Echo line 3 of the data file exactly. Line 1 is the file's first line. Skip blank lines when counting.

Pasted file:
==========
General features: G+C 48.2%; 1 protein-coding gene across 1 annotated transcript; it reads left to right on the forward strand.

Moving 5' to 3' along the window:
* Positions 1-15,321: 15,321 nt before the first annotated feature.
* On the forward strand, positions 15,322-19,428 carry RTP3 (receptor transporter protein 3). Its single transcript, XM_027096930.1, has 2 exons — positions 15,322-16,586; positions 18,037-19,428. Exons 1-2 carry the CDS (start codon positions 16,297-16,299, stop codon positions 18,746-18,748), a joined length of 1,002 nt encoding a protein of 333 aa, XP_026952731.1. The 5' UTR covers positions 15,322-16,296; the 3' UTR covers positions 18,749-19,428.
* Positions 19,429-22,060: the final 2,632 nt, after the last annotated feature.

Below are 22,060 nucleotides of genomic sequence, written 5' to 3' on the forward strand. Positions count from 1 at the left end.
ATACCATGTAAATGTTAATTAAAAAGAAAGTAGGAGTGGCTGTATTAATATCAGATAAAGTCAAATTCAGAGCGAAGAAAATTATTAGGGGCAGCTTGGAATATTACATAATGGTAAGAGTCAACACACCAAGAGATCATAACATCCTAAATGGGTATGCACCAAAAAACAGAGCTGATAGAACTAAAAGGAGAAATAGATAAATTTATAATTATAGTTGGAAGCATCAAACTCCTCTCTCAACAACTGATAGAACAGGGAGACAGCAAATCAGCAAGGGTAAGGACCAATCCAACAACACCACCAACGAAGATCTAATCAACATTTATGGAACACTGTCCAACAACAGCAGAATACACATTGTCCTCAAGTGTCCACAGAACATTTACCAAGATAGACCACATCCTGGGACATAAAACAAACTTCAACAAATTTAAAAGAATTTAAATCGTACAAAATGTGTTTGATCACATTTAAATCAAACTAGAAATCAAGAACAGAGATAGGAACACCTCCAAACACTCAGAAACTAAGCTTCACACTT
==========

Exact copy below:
* Positions 1-15,321: 15,321 nt before the first annotated feature.